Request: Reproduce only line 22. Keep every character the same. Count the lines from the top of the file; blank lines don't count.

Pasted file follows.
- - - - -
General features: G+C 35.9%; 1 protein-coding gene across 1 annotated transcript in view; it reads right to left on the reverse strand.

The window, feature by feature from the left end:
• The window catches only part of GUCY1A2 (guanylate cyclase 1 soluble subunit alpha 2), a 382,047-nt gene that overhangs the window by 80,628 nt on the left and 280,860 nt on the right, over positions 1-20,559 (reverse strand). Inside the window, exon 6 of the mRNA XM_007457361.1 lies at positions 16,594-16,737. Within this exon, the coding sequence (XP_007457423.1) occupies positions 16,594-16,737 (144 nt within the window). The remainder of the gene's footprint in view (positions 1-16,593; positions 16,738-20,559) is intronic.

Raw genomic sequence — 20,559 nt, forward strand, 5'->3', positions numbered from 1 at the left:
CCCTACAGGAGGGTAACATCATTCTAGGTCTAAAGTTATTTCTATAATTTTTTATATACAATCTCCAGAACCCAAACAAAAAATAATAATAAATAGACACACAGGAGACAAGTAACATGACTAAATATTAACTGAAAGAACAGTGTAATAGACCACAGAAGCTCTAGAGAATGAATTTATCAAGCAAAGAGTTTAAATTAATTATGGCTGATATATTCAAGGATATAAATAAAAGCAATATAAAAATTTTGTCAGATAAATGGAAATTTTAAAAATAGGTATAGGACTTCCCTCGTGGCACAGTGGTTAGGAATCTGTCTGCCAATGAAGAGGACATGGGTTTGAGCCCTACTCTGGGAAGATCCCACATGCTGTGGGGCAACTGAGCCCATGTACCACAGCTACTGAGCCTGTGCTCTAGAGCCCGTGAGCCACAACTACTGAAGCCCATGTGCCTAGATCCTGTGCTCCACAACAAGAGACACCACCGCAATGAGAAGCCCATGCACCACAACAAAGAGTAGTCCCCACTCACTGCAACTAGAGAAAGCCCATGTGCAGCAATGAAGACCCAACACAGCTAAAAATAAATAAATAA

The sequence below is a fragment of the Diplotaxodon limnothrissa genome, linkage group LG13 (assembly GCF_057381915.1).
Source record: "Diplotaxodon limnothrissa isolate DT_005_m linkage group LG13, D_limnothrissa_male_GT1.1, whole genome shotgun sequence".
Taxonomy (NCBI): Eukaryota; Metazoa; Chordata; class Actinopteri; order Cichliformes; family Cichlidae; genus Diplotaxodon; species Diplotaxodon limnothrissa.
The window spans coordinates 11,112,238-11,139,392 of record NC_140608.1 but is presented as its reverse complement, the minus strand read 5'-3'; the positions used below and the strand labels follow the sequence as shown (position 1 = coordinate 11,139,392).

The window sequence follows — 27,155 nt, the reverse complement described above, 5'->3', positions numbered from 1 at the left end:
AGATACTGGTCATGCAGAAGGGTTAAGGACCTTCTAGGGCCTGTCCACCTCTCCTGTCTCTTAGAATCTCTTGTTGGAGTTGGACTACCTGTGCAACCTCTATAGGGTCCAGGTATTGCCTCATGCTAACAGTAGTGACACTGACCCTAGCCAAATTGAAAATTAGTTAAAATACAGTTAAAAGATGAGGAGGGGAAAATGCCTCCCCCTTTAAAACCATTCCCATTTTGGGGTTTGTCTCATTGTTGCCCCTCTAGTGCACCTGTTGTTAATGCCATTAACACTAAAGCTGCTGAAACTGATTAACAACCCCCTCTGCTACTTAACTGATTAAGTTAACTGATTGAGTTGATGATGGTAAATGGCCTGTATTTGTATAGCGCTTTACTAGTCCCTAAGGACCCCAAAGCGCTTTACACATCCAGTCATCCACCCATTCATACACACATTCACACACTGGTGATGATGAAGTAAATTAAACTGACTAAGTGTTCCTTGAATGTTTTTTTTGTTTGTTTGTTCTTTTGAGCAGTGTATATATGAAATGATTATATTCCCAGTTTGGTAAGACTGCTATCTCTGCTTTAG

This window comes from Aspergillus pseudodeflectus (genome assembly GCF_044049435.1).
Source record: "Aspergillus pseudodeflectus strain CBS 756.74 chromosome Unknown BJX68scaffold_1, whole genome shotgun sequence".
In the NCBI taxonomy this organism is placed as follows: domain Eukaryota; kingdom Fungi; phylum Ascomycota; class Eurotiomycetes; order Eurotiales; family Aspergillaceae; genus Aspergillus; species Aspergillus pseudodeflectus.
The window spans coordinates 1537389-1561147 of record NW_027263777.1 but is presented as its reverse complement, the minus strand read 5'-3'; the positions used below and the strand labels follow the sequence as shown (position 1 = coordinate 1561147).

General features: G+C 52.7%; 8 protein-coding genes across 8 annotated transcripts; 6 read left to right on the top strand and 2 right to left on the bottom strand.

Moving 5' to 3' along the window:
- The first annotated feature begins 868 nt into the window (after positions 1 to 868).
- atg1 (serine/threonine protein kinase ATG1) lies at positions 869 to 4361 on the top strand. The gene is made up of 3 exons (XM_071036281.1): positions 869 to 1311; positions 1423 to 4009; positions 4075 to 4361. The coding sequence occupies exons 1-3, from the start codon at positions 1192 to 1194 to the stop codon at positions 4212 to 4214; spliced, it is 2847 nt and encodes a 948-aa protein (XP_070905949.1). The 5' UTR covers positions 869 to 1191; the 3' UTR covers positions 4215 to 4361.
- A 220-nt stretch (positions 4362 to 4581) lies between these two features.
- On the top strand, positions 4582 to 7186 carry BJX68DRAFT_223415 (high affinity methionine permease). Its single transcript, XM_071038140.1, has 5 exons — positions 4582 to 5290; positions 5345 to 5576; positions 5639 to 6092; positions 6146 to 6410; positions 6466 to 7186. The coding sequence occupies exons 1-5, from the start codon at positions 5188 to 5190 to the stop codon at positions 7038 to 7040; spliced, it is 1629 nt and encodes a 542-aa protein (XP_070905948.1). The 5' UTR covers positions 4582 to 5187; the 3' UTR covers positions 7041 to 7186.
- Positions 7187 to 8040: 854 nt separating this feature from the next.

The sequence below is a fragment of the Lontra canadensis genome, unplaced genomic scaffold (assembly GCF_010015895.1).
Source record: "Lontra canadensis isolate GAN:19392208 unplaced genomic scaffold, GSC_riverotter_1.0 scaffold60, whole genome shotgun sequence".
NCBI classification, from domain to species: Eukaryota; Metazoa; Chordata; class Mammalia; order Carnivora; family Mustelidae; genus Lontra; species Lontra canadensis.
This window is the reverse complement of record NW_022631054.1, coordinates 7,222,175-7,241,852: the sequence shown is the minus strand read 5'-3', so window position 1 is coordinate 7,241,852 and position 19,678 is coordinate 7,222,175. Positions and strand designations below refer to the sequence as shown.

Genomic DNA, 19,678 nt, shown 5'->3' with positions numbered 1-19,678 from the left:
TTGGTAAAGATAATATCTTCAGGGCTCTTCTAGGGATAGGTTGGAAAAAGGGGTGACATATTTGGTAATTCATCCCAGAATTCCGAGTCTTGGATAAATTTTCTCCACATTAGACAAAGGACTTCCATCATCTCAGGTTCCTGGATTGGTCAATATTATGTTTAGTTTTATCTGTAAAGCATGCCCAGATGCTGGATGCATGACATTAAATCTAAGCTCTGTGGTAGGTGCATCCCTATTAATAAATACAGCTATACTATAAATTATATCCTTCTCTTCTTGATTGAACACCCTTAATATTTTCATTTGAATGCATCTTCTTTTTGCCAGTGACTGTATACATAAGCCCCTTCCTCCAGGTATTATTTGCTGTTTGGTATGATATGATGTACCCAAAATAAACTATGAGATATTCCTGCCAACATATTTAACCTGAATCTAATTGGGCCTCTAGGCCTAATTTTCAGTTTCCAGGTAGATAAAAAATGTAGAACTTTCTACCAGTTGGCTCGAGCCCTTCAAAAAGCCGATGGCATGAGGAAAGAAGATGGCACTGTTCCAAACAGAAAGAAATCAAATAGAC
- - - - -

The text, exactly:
- Positions 7187 to 8040: 854 nt separating this feature from the next.